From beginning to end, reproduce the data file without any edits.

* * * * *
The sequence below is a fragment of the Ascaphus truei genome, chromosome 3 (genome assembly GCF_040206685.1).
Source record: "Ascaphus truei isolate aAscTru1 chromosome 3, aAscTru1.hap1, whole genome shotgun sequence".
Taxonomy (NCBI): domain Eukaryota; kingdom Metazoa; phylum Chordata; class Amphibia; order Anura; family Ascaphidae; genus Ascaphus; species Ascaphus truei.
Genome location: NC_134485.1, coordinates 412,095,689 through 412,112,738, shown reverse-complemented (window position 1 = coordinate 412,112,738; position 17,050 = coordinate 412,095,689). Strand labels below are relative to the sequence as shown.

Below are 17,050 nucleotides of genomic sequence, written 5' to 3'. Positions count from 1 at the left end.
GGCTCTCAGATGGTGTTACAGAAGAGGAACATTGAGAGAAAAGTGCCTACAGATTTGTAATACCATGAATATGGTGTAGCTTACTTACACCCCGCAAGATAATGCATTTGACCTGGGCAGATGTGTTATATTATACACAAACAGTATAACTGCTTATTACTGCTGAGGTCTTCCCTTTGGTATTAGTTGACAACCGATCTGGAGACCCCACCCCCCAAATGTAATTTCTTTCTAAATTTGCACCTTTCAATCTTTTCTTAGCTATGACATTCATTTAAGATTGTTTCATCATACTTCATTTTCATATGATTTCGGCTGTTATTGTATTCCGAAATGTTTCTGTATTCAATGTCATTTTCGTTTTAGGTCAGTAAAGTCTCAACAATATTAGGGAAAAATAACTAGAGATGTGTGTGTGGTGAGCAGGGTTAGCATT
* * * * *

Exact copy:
The sequence below is a fragment of the Ascaphus truei genome, chromosome 3 (genome assembly GCF_040206685.1).
Source record: "Ascaphus truei isolate aAscTru1 chromosome 3, aAscTru1.hap1, whole genome shotgun sequence".
Taxonomy (NCBI): domain Eukaryota; kingdom Metazoa; phylum Chordata; class Amphibia; order Anura; family Ascaphidae; genus Ascaphus; species Ascaphus truei.
Genome location: NC_134485.1, coordinates 412,095,689 through 412,112,738, shown reverse-complemented (window position 1 = coordinate 412,112,738; position 17,050 = coordinate 412,095,689). Strand labels below are relative to the sequence as shown.

Below are 17,050 nucleotides of genomic sequence, written 5' to 3'. Positions count from 1 at the left end.
GGCTCTCAGATGGTGTTACAGAAGAGGAACATTGAGAGAAAAGTGCCTACAGATTTGTAATACCATGAATATGGTGTAGCTTACTTACACCCCGCAAGATAATGCATTTGACCTGGGCAGATGTGTTATATTATACACAAACAGTATAACTGCTTATTACTGCTGAGGTCTTCCCTTTGGTATTAGTTGACAACCGATCTGGAGACCCCACCCCCCAAATGTAATTTCTTTCTAAATTTGCACCTTTCAATCTTTTCTTAGCTATGACATTCATTTAAGATTGTTTCATCATACTTCATTTTCATATGATTTCGGCTGTTATTGTATTCCGAAATGTTTCTGTATTCAATGTCATTTTCGTTTTAGGTCAGTAAAGTCTCAACAATATTAGGGAAAAATAACTAGAGATGTGTGTGTGGTGAGCAGGGTTAGCATT